Jo: They call them weed. I don't know, in Germany, we call it…What is it called?
Jan: Plants you don't want to be growing there. You think it's there.
Jo: …no plant, but it is a plant. Like the German translation really doesn't make sense. And I keep telling everyone it's not an uncau, but it's a wild one. Let it be. It's supposed to be here. It shows this what? No, I don't know. Also it has a function. It's probably going here because the soil just provides the appropriate mix of nutrients. Also, anything green actually helps convert the carbon kind of I mean, not convert the carbon to oxygen, but kind of the whole turnover. Anything green traps carbon from the atmosphere, so no matter how small.
Jan: It has an effect on the air in the lab, you have a green plant or something like this, right?
Jo: You might have weeds instead of these potted plants which need to be flown in or grown in heat. What are the greenhouses? It's just grow weed in the lab. Also looks beautiful, no?
Jan: Absolutely. And then in the end you need to be an example, right? You need to say like okay, this is the way I want to do it. And you can explain to the people why you are doing it, right? Because you feel good about it and doing it and you just do it and people see it and people see what he or she is doing. It's actually not so difficult. I could also do that. I make sense easy to do. If I sort my samples better in the -80 freezer I find them quicker. That's actually cool. I should also do that. Right? And then people are less reluctant of doing it. It's like, oh, I need to clean up.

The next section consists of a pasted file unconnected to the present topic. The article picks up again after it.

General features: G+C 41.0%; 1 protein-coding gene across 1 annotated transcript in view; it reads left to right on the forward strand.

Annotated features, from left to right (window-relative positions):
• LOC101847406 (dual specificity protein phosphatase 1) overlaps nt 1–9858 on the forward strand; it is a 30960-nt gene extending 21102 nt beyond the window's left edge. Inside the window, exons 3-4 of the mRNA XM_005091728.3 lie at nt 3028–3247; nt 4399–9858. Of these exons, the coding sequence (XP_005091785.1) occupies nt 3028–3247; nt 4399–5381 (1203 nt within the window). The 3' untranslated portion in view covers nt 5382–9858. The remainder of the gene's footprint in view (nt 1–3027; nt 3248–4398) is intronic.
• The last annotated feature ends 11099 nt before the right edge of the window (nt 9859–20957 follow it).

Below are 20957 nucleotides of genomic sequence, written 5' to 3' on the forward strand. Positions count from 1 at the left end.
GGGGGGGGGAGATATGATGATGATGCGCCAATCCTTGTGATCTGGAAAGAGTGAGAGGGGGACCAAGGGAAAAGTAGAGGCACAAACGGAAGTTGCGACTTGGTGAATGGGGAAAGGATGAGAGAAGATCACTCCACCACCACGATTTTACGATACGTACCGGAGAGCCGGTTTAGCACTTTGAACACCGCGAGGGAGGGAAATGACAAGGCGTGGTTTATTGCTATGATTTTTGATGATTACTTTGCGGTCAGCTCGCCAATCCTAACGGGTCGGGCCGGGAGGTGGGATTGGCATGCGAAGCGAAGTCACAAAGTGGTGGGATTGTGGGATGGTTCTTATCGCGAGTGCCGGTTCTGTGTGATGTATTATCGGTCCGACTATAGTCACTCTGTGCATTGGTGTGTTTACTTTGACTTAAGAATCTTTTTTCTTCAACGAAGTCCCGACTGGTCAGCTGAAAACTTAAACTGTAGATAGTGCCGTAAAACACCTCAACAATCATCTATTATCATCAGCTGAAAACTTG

Jo: Yeah, I need to sort of clean up anyway. So now that everybody's doing it, let's just get to work and get it done with. So the group effects and the group motivation also helps.